1. I know nowt about Hayek, but Cottrell is always worth reading, so I went looking for the paper Robert Vienneau mentions (title and year slightly different so maybe an early draft). Reading it now, does seem interesting:

  8. Maybe Mises himself:

    1) For Mises “the cycle is therefore initiated by an exogenous shock: the issuing by banks of new fiduciary media… In Monetary Stabilization and Cyclical Policy (1928) as well as in
    Human Action, Mises describes the origin of expansion in similar terms.”
    “By contrast, Hayek calls for an endogenous theory of business cycles… Hayek indeed consents that the level of the rate of interest on loans needs not to be lowered by deliberate intervention from the monetary authorities”

    2) “…they do not agree concerning the forces that sustain the boom. While for Mises the lagged adjustment in the objective exchange value of money – and hence, the lagged alignment of the loan rate (or the systematic lagging of the gross market rate of interest in Mises’ latest version) – at first reinforces the tendency towards higher goods’ prices for Hayek it is the organization of credit that provides the incentive for further expansion…”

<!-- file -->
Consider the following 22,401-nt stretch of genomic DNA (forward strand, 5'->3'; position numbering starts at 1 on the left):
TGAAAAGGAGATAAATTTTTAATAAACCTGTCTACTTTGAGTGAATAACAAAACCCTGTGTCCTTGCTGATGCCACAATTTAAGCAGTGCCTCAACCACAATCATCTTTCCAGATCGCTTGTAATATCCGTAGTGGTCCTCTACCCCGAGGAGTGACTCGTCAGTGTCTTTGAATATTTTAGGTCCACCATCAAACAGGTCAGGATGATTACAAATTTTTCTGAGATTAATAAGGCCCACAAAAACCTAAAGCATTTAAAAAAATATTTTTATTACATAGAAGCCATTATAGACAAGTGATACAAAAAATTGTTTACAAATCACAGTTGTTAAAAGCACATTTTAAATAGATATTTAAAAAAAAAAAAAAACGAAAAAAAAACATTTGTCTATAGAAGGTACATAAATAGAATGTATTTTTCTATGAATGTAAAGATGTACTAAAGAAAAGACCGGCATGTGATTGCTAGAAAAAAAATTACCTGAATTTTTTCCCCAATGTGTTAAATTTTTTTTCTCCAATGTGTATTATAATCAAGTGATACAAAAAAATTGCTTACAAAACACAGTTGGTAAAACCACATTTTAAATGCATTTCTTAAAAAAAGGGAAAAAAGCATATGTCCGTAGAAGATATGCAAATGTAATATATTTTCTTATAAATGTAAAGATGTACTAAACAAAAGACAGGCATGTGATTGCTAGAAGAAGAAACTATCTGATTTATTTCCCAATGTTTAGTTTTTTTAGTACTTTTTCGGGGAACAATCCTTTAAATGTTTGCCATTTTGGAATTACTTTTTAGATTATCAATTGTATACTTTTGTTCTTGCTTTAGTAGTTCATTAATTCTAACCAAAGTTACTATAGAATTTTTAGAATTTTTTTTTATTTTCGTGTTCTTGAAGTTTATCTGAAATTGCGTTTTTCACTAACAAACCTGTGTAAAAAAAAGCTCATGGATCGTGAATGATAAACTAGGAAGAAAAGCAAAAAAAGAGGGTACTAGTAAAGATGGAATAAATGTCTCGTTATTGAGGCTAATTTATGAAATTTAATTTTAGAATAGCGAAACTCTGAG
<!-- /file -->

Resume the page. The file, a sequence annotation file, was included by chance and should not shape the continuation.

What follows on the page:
3) “…Mises does not directly invoke the behaviour of banks in his explanation of the reversal. On one hand, Mises makes it clear that any action from the banks in order to offset the automatic rise in the loan rate of interest will be useless… This point is strengthened in Human Action, where Mises now takes into account the possibility of hyperinflation. Contrary to Mises, Hayek argues that these are technical limits to the creation of credit, so that it is the specific behaviour of banks that determines the upper turning point of the cycle… for Hayek, and in contrast to Mises, credit expansion can never lead to capital accumulation…”